Either way, Meeka wanted no part of an outdoor excursion. She asked to stay in the car. She said, "please." Well, I think that's what she was saying. It was hard to tell between the screaming shrieks when she could get a breath and her anxiety-induced fits of madness. Once in the car, she was quite content to gaze through the window at the view, however.
It was the kids' first time seeing one of the little Temples.
Smaller is not lesser.
The OK City Temple at night, was simply
It was dark;
the Temple was light.
Shane had tried to find us a nice room for the night online at a discount. He had called ahead to one on the South side of the City. We were presently on the NW side. I could have re-entered the toll road.
But I was afraid of that toll road. That toll road didn't like me. And I always thought I was so likeable. *sigh*
I chose to drive surface streets. For 17 miles. Anything but that toll road.
When I finally found the hotel that Shane had found for us, something about it didn't feel right. The kids wanted so badly to stop for the night. It was well past midnight at this point. Of course, I was on their team. I never would have thought that it would take me 15 hours to cover so little distance. But this hotel (a well-known chain, by the way) just felt creepy to me. I parked in the porte-cochere and peeked through my windshield at the nice Indian man at the desk. He seemed alright, but I just couldn't make myself unlock the door and go in. I decided to drive around the building and get a better feel for the place.
Attached. Part of. Single.
Bosom buddies. Pals.
Together. Partners. Whatever.
On one corner of this hotel was a section that looked like it had once been the restaurant. The windows had been painted black, the blackened glass door was open, but no light emitted from the place, despite many cars being parked nearby.
The sign above the door: XXX Girls.
Well, that sealed the deal. I was OUT of there. I quickly locked the already locked doors, and then repeated that motion. The kids were surprised. They had NO idea what I was doing, or why 3 X's before a simple enough word as "girls" was deterrent to me in a hotel characteristic.
I was finished with surface streets. I hopped onto the freeway and was ready to drive all night or until I found something better.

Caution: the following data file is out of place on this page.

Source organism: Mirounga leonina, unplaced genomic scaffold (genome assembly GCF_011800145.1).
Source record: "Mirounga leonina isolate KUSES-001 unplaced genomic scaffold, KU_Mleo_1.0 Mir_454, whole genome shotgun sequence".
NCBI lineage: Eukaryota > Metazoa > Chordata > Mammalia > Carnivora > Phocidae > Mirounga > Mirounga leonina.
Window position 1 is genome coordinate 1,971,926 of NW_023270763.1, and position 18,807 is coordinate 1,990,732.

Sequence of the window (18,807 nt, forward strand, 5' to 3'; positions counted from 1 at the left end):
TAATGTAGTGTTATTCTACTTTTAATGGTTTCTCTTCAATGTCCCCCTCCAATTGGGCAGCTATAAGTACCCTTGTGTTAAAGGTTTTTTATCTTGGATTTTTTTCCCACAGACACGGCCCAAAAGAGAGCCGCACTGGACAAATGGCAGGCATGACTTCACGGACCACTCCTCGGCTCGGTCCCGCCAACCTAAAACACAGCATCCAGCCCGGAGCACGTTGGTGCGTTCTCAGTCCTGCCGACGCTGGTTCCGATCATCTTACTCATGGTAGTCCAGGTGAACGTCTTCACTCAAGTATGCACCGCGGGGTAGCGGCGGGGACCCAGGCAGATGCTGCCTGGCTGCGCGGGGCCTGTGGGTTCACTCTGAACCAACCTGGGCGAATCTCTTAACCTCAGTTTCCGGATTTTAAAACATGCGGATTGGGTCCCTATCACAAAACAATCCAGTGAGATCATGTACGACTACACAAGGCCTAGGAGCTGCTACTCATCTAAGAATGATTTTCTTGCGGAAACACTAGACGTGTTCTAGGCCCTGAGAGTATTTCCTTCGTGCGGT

Only a few miles away, an old, run-down, ugly hotel had left it's lights on for me. I drove around the block on both sides of the freeway. I went inside. The sweet lady at the desk was so kind, even though I had undoubtedly woken her.
At 12:45 in the morning we settled into our little basement room. There wasn't even a clock provided for guests.
The beds were uncomfortable;
the beds were safe.
In a very short period of time, we had seen brilliant light in the darkness;
we had seen darkness where there should have been light.
Day two was a day of contrasts;
It was a day of perspectives.
The question came from Nevan, but Mayzie was curious, too.
What does XXX Girls mean? I told him exactly what it meant.
He was more disgusted by that than by the gator heads.
We also talked about the stark differences between the places we had been that day, and the feelings each had invoked. We spoke of the fun (but not terribly meaningful) Cadillac Ranch, the peaceful and beautiful grounds of the Temple, and the uncertain, frightened feelings they had when they saw my reaction to the hotel of ill repute. We determined that all three have a place in the world, but that doesn't mean that all three deserve a place in our lives.
We ended the night (as we always do, but rarely blog about) in prayer. We had so much to be grateful for, so many things to seek the Lord's guidance in, a bounty of rejoicings to offer.
We were far from home, away from our comforts, our tools, our safety net. But with us was our ever-present companion, the Holy Ghost, nudging us away from unclean places, even before we could know why.
It seemed like we were alone;